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Guest Posts, Letting Go, Self Care

QUIETING THAT LITTLE VOICE THAT STRESSES ME OUT

August 20, 2020
stress

By Jen Butler

I’ve spent so much of my life doing things to make other people see me a certain way. I talk about my accomplishments or my wounds, depending on the conversation and the crowd and which topic I intuit will most impress. I’ve observed people, learned their likes and their humor, and then adjusted to fit in.

Perhaps this is part of being human. A desire for connection, for a tribe. A desire to be liked.

But I wondered tonight, while folding super comfy pajama pants I normally wear with mis-matched socks and an old lady sweater (but only alone, in the privacy of my own home), “What if people would have liked me anyway? If I hadn’t have tried to be a certain way. If I didn’t exhaust myself with witty banter or getting the last word. What would be different?”

Perhaps nothing would be different. Maybe the same people would be my friends and colleagues.

Or maybe, just maybe, my life would be a little different.

Maybe if I reallocated my credits of “care” toward being myself, standing up for myself, and saying what I wanted to say rather than what I thought would be most popular… Maybe I’d have smile lines instead of the crinkle in between my eyebrows from a near-perpetual furrowed brow.

I stress myself out. And I say that in the most loving way possible. I stress myself out, recognize that I’m stressing myself out, decide to worry less and relax more, then share this awareness with those close to me, all of whom are like: “Yea duh. You didn’t realize you were a bit high strung and super hard on yourself? Glad you’re learning to take it easy.”

And I’m like: OH. I’M DOING SOMETHING THEY AGREE WITH AND LIKE. I SHOULD DO MORE OF THIS.

And so, naturally, I then dive into a very dedicated and regimented plan on how to be the most relaxed person I can be.

I’ve always been irritated by the people who say, “This is just how I am. I can’t change.”

But I realize I’ve been camping out on the other end of that extreme: “I can change everything about myself until I become the exact person I want to be.”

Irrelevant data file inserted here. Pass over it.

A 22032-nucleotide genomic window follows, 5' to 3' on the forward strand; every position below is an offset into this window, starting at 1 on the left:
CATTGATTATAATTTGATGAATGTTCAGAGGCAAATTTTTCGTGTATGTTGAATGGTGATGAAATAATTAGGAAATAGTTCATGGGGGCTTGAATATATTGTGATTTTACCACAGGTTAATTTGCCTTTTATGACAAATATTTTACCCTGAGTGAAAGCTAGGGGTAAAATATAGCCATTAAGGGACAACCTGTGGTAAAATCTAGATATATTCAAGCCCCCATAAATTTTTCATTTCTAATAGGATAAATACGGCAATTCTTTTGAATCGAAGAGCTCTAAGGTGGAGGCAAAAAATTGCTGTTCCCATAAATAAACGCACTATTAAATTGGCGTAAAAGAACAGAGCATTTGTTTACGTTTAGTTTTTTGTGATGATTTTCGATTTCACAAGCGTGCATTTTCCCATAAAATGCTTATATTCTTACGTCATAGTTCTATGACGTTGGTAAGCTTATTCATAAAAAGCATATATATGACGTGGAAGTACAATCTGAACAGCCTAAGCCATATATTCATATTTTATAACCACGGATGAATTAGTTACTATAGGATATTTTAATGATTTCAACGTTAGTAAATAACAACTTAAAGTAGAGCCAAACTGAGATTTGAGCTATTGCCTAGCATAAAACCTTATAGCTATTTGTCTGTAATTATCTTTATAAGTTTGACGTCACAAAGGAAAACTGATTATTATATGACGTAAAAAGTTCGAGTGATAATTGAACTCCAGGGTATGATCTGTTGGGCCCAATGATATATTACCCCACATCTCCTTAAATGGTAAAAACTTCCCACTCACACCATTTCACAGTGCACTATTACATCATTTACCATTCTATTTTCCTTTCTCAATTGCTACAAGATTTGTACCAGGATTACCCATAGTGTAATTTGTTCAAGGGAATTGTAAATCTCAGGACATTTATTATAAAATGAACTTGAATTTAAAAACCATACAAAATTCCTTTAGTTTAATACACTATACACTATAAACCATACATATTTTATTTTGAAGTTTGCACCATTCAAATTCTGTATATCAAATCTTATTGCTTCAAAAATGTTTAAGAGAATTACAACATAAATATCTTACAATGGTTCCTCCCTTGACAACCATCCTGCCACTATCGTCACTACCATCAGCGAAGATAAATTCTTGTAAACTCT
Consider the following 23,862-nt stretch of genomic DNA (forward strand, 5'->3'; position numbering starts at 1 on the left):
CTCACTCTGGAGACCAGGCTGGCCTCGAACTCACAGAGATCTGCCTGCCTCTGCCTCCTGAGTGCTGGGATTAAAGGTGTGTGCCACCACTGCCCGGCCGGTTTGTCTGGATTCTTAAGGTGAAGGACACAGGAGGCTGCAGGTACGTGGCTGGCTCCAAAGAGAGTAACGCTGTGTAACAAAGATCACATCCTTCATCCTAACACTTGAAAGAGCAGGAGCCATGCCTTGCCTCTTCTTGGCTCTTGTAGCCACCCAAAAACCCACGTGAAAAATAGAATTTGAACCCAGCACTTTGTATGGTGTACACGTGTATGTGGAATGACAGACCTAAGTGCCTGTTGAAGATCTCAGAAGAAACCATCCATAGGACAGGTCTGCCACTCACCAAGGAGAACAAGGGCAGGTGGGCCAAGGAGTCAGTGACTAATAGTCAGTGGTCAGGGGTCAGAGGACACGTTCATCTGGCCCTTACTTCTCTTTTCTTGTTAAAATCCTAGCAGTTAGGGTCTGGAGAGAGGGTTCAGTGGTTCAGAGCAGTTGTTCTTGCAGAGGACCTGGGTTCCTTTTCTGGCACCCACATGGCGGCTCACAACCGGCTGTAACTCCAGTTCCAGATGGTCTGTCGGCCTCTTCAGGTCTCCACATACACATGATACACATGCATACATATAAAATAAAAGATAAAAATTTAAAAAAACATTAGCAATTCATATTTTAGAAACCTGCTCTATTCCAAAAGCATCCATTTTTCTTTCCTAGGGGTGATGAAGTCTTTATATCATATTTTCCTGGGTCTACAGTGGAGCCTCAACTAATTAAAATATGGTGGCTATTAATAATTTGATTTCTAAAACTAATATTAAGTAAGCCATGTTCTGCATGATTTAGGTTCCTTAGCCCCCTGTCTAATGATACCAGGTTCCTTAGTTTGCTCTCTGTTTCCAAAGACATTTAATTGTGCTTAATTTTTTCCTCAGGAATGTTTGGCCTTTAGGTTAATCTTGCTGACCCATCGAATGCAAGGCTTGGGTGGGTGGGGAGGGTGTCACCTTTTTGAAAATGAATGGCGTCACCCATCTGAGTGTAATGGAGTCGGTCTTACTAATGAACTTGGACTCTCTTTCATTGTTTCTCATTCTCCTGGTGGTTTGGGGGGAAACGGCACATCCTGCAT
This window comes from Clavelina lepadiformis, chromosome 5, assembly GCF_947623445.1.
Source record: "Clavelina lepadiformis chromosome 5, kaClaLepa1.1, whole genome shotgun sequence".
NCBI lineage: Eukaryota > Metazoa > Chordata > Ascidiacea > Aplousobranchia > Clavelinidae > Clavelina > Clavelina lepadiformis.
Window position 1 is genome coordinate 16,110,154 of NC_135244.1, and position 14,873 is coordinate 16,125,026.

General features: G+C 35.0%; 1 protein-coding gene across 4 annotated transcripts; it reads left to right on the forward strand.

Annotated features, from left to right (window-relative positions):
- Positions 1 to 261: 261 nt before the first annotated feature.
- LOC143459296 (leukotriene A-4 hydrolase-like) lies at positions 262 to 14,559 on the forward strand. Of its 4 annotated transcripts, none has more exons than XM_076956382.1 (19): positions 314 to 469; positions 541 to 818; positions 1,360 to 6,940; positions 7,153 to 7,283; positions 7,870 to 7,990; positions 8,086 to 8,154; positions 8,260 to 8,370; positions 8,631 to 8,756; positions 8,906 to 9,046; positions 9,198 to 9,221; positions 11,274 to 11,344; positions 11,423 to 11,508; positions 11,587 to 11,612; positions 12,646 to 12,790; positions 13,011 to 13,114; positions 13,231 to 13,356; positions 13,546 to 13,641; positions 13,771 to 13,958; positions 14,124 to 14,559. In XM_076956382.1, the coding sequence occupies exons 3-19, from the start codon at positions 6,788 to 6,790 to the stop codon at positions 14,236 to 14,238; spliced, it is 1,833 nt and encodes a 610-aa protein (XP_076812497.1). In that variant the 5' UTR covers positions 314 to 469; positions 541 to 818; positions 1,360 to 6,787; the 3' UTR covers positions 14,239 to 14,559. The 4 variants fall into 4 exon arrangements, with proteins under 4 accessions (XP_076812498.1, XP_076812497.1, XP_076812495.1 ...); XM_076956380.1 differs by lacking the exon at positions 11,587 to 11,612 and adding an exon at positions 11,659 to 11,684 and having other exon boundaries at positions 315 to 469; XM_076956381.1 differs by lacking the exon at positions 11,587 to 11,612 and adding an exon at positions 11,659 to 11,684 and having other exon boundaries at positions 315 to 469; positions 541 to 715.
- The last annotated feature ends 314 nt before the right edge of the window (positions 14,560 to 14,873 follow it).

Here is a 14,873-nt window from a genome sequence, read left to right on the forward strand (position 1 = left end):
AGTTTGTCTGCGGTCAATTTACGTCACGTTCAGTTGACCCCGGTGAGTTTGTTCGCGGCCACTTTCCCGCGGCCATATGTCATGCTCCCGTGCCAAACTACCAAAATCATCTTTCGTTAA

Spoiler alert: the “exact person I want to be” is a moving target, it’s not at all a quantifiable goal, and the comparison between myself and that dream version of me results in my feeling left behind, left out, and generally like a failure.

But it’s not that I feel I’m failing my parents or friends. I feel I’m failing myself.

I feel a compulsive need to be “good” and think only good thoughts, say only good words, and take only good action. And any time something goes poorly in my life, I tell myself I wasn’t good enough and I must have manifested it with some sort of negative thinking, and I must do better.

While walking my dog today, I marveled at the white fabric peeking out from my shoes and the fact that this was the first time I’d gone in public without no-show socks. I was wearing the “wrong” socks for the shoe choice. This would have been debilitating to me in the past. (+1 point for progress, Jen!) (But -1 for poor style, which could fall under the genre of poor self-care.) (Net zero. Try better next time. Do not pass go, do not collect $200.)

I smiled at the socks, and continued the self-analysis work I’d been doing all day (and most days). I was scanning my brain for limiting beliefs and negative thoughts so I could eradicate them all with my laser beam vision, which stems from perfectionism, which stems from seeing myself negatively rather than lovingly. I was trying to stop negativity with something that is, by its very nature, negative. Trying to fix my thoughts with my thoughts.

I then had the thought pop in my head of “restriction,” and I remembered my relationship with food when I struggled with disordered eating.

I obsessively labeled foods as good and bad, shaming myself if I ate or craved a bad food, and feeling a temporary relief (combined with a bit of elitism) upon consumption of good foods. I knew there was factual evidence backing up certain foods being healthy and others being unhealthy. This was the perfect thing for me to control! I will be the healthiest eater ever!

Until I realized that food itself stressed me out, no matter the type. And consistent stress is far more harmful than occasionally eating a bowl of Life cereal.

I removed the labels of good and bad around food and instead re-learned how to trust my body and its signals.

My relationship with food and my body are both healthier than they’ve ever been. It’s not perfect. I sometimes still stress out over end-of-the-world stuff, like running out of vegetable juice, and then my boyfriend talks me back to earth. Overall, it’s much better and life feels easier.

Today, I realized I’ve been treating my thoughts and self-work the same way. I’ve found a new application for perfectionism and obsessive compulsion: monitoring and judging my thoughts and words.

It’s like a proofreader’s dream: “Your job is to tell me what’s wrong with everything I’m thinking, saying, and doing.”

I’ve rarely ended a day without a needs improvement stamped on my forehead, in the shape of a deepening brow crease. If I feel accomplished on any given day, I feel relief rather than celebration. “No negative points today, Jen. Now just do every day like today except a little bit better and then you’ll be positive and get everything you desire.”

Is anyone else stressed out reading this? I’m stressed out writing it, while also feeling so fucking free for owning how I feel and how I experience life.

Yes, I believe it is true that our thoughts and feelings and actions and words create our reality.